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Consumer Tests

Contract Testing Process (HTTP)

Pact is a consumer-driven contract testing tool, which is a fancy way of saying that the API Consumer writes a test to set out its assumptions and needs of its API Provider(s). By unit testing our API client with Pact, it will produce a contract that we can share to our Provider to confirm these assumptions and prevent breaking changes.

The process looks like this:


  1. The consumer writes a unit test of its behaviour using a Mock provided by Pact
  2. Pact writes the interactions into a contract file (as a JSON document)
  3. The consumer publishes the contract to a broker (or shares the file in some other way)
  4. Pact retrieves the contracts and replays the requests against a locally running provider
  5. The provider should stub out its dependencies during a Pact test, to ensure tests are fast and more deterministic.

In this document, we will cover steps 1-3.

Consumer package

To use the library on your tests, add the pact dependency:

const { PactV4 } = require("@pact-foundation/pact")

PactV4 is the latest version of this library, supporting up to and including version 4 of the Pact Specification. It also allows interactions of multiple types (HTTP, async, synchronous). For previous versions, see below.

Previous versions
const { Pact } = require("@pact-foundation/pact")   // Supports up to and including Pact Specification version 2
const { PactV3 } = require("@pact-foundation/pact") // Supportsu up to and including Pact Specification version 3

You should use the PactV4 interface unless you can't, and set the specification version via spec to the desired serialisation format.

The PactV4 class provides the following high-level APIs, they are listed in the order in which they typically get called in the lifecycle of testing a consumer:


Consumer API

The Pact SDK uses a fluent builder to create interactions.

new PactV4(options)See constructor options belowCreates a Mock Server test double of your Provider API. The class is not thread safe, but you can run tests in parallel by creating as many instances as you need.
addInteraction(...)V4UnconfiguredInteractionStart a builder for an HTTP interaction
addSynchronousInteraction(...)V4UnconfiguredSynchronousMessageStart a builder for an asynchronous message

Common methods to builders

| given(...) | Object | Set one or more provider states for the interaction | | uponReceiving(...) | string | The scenario name. The combination of given and uponReceiving must be unique in the pact file | | executeTest(...) | - | Executes a user defined function, passing in details of the dynamic mock service for use in the test. If successful, the pact file is updated. The function signature changes depending on the setup and context of the interaction. |

consumeryesstringThe name of the consumer
provideryesstringThe name of the provider
portnonumberThe port to run the mock service on, defaults to a random machine assigned available port
hostnostringThe host to run the mock service, defaults to
tlsnobooleanflag to identify which protocol to be used (default false, HTTP)
dirnostringDirectory to output pact files
lognostringFile to log to
logLevelnostringLog level: one of 'trace', 'debug', 'info', 'error', 'fatal' or 'warn'
specnonumberPact specification version (defaults to 2)


The first step is to create a test for your API Consumer. The example below uses Mocha, and demonstrates the basic approach:

  1. Create the Pact object
  2. Start the Mock Provider that will stand in for your actual Provider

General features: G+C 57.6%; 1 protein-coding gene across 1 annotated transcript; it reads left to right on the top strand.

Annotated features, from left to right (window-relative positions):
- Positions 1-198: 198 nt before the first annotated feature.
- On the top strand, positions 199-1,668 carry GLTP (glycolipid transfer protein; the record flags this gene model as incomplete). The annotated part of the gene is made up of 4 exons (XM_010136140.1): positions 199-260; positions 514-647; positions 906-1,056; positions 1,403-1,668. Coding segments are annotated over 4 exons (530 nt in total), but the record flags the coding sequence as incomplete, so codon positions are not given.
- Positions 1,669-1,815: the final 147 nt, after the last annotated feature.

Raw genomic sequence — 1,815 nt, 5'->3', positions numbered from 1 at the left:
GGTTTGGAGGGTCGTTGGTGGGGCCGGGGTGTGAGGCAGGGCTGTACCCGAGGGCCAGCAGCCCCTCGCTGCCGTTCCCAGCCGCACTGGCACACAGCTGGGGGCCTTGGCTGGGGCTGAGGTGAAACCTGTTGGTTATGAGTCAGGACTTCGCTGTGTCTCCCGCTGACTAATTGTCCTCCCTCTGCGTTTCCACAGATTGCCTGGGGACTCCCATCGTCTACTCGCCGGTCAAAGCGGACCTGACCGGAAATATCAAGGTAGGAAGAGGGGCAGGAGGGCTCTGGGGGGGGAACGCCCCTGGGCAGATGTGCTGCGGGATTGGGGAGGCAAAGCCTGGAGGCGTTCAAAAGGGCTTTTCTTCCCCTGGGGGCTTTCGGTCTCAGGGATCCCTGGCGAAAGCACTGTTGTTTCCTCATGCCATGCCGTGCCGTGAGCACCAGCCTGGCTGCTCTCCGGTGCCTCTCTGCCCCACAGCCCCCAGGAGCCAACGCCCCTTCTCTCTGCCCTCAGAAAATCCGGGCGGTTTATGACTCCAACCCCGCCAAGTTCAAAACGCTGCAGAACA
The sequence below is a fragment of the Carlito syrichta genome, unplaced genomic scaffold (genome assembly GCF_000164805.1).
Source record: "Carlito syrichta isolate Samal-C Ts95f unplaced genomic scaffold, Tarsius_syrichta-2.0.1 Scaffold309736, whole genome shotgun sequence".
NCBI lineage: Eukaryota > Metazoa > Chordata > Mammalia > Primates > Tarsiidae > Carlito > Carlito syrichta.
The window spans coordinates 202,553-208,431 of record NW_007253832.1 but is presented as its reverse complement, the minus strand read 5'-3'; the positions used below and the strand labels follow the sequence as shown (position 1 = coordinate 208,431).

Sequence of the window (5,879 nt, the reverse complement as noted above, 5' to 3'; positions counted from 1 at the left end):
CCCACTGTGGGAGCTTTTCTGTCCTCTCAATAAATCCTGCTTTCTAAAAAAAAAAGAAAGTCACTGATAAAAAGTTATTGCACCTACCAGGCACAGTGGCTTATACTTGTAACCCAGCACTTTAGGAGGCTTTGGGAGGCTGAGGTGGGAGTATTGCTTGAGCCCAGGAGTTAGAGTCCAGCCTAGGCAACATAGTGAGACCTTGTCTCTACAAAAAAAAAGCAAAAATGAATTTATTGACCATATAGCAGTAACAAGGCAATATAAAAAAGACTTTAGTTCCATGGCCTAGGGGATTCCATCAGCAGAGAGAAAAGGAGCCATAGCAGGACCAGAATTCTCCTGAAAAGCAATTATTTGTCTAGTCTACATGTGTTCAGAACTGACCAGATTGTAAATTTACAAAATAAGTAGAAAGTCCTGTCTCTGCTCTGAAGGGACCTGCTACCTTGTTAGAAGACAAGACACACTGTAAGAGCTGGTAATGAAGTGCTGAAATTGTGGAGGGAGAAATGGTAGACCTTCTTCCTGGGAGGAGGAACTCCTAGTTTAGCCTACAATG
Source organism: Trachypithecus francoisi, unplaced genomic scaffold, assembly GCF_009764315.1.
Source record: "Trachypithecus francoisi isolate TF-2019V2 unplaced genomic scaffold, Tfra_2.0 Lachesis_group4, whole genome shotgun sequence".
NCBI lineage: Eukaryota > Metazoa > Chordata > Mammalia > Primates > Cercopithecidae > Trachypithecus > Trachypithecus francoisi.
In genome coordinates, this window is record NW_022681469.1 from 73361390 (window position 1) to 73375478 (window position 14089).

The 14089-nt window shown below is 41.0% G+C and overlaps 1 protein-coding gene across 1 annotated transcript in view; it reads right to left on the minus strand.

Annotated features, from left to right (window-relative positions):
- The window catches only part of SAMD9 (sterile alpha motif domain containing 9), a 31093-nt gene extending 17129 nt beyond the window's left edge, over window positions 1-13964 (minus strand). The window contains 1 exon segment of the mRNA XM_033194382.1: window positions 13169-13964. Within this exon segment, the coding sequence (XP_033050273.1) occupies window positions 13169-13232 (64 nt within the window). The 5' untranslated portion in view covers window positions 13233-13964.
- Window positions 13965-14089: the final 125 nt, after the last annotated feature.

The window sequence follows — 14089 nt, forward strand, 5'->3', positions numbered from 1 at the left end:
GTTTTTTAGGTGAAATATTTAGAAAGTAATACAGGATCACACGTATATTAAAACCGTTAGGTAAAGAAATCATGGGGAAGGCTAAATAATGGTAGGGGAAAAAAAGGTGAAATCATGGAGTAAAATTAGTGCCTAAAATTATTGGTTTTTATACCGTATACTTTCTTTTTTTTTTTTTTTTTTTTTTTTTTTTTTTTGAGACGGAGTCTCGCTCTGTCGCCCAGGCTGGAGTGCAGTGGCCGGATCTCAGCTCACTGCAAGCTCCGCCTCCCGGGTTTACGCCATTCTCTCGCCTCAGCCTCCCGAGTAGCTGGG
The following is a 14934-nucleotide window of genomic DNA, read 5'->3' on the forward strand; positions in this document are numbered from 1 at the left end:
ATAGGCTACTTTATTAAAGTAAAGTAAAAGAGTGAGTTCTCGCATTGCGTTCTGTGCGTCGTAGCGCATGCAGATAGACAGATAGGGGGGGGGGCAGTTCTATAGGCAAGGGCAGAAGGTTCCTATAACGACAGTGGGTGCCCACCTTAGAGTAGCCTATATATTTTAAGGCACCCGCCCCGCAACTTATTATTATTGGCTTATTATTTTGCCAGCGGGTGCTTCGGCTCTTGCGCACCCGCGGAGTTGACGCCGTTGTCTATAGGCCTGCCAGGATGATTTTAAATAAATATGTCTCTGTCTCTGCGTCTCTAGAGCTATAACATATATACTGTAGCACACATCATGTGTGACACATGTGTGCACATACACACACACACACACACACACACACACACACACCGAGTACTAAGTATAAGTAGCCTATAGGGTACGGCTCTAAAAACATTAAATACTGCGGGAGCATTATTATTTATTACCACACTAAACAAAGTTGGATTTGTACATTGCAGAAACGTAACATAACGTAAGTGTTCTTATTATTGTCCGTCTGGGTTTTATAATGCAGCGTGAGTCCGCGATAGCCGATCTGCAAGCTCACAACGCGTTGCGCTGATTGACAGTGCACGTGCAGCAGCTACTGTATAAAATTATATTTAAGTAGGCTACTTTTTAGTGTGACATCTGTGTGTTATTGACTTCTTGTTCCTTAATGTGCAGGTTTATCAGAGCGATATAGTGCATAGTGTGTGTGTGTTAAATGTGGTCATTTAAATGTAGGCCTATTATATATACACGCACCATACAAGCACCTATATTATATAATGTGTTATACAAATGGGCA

3. Add the interactions you expect your consumer code to make when executing the tests
  4. Write your tests - the important thing here is that you test the outbound collaborating function which calls the Provider, and not just issue raw http requests to the Provider. This ensures you are testing your actual running code, just like you would in any other unit test, and that the tests will always remain up to date with what your consumer is doing.
  5. Validate the expected interactions were made between your consumer and the Mock Service
  6. Generate the pact(s)

NOTE: you must also ensure you clear out your pact directory prior to running tests to ensure outdated interactions do not hang around

Check out the examples for more of these.

import { PactV4, MatchersV3 } from '@pact-foundation/pact';

// Create a 'pact' between the two applications in the integration we are testing
const provider = new PactV4({
dir: path.resolve(process.cwd(), 'pacts'),
consumer: 'MyConsumer',
provider: 'MyProvider',
spec: SpecificationVersion.SPECIFICATION_VERSION_V4, // Modify this as needed for your use case

// API Client that will fetch dogs from the Dog API
// This is the target of our Pact test
public getMeDogs = (from: string): AxiosPromise => {
return axios.request({
baseURL: this.url,
params: { from },
headers: { Accept: 'application/json' },
method: 'GET',
url: '/dogs',

const dogExample = { dog: 1 };
const EXPECTED_BODY = MatchersV3.eachLike(dogExample);

describe('GET /dogs', () => {
it('returns an HTTP 200 and a list of dogs', () => {
// Arrange: Setup our expected interactions
// We use Pact to mock out the backend API
.given('I have a list of dogs')
.uponReceiving('a request for all dogs with the builder pattern')
.withRequest('GET', '/dogs' (builder) => {
builder.query({ from: 'today' })
builder.headers({ Accept: 'application/json' })
.willRespondWith(200, (builder) => {
builder.headers({ 'Content-Type': 'application/json' })

return provider.executeTest((mockserver) => {
// Act: test our API client behaves correctly
// Note we configure the DogService API client dynamically to
// point to the mock service Pact created for us, instead of
// the real one
dogService = new DogService(mockserver.url);
const response = await dogService.getMeDogs('today')

// Assert: check the result

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